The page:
> is its business license. Then they said they couldn't find anything on
> it in Texas. I replied it is a Nevada corporation, but they can get on
> the Net, browse to the Nevada Secretary of State's website, where the
> active status of the corporation can easily be confirmed and printed
> out. They said they didn't have web access at their office, which was
> the main office for Austin, Texas. Then I proposed to just pay the
> entire first year of service in a single lump sum, which, because it
> would be a flat monthy rate, there would be no possibility of
> additional charges and therefore no need for a credit check. It would
> be a cash deal. They said they couldn't do a cash deal.
>
> I hope someone from Verizon reads this and pays attention. There are a
> lot of honest people with plenty of money, wanting service, who also
> have principled objections to giving out social security numbers, or
> having to jump through hoops, when they are prepared to pay a whole
> year in advance.
>
> I also invite others to make similar objections to Verizon and to
> everyone else.
>
> Be aware that if the feds don't like your politics, they can "discover"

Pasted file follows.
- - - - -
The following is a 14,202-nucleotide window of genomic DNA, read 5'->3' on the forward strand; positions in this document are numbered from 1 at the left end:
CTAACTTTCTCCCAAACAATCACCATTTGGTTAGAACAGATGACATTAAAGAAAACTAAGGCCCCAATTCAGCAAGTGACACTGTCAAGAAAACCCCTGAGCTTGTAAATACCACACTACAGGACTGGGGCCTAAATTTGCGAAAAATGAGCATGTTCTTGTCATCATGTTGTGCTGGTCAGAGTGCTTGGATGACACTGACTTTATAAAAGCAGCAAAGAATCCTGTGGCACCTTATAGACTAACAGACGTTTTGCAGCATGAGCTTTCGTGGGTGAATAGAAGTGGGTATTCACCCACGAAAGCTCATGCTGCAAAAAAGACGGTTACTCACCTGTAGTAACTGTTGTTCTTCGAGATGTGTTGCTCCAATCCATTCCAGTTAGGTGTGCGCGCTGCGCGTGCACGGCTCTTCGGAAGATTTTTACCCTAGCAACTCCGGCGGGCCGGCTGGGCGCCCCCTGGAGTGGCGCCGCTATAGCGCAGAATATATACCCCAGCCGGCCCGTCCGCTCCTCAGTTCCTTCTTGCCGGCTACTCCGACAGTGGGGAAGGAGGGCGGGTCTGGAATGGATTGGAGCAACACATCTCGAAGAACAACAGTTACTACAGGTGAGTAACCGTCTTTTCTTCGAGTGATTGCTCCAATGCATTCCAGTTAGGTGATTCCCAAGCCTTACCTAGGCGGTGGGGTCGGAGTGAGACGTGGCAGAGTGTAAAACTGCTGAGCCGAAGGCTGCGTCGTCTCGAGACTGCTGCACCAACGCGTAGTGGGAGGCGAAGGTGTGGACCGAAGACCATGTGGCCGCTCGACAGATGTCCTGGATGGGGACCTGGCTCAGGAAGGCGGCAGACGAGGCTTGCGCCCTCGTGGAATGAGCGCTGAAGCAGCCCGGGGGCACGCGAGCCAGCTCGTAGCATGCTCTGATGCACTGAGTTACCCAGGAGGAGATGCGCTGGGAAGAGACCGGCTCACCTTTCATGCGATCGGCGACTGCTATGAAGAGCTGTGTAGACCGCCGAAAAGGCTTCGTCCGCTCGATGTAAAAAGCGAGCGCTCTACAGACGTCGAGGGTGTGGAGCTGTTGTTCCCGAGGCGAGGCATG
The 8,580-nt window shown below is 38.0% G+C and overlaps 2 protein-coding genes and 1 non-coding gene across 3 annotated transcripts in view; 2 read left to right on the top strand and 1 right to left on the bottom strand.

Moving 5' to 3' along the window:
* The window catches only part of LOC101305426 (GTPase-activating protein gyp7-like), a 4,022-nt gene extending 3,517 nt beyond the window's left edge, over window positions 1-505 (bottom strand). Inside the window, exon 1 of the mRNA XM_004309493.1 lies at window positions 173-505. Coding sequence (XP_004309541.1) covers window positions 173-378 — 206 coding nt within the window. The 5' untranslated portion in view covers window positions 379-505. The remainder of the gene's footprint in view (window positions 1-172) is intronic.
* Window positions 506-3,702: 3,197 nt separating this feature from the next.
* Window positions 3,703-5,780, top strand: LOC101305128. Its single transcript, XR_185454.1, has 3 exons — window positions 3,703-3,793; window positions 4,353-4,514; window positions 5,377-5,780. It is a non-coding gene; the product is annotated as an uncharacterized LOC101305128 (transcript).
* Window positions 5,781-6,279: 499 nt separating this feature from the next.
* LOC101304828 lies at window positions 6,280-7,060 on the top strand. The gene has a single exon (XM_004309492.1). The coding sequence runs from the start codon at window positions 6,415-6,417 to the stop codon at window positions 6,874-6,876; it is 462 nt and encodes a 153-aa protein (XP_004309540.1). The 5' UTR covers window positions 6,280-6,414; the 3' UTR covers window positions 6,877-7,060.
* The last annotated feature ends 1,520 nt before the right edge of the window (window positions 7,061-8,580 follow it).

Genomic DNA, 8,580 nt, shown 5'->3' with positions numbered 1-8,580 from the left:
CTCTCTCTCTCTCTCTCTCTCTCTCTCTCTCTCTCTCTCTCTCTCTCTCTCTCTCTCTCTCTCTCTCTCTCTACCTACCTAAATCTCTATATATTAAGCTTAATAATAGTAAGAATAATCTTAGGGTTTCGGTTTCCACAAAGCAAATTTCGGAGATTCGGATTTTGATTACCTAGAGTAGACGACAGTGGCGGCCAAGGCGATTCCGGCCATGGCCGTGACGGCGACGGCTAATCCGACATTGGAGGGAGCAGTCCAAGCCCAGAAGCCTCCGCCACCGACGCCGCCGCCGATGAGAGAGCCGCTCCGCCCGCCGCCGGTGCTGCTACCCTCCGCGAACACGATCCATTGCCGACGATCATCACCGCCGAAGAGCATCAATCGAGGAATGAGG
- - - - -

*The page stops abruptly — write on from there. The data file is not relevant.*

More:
> you have misstated a social security number sometime, on a document
> that has passed through many hands, was perhaps prepared by someone
> else with their errors, and perhaps was fabricated by the feds, leaving
> you no defense. Think it won't happen to you? It happened to a lawyer
> friend who had the temerity to file seven civil rights suits against a
> local police department for rights violations, a department with
> connections to a federal judge, who sicced the FBI on the lawyer, with
> the intent of forcing him to give up his license to practice law and
> abandon his clients even as the cases were proceeding, one of them to
> the U.S. Supreme Court. (We suspect the police department, federal
> judge, and FBI to be complicit in the local narcotics trade.)
>
> Readers are also advised to never, ever talk to federal agents, not
> even to give them the time of day, lest you be "Stewarted": Charged
> with a federal felony for "lying to a federal investigator", unless
> there are independent witnesses, and the entire session is videotaped,
> with everyone getting copies, and the copies kept in secure locations.
> The feds are notorious for "testilying" to get people they don't like,
> such as people who criticize them. In Martha Stewart's case there was
> no audio or video record, just their word against hers, and no
> independent witnesses. Best policy is to refuse to talk to them at all,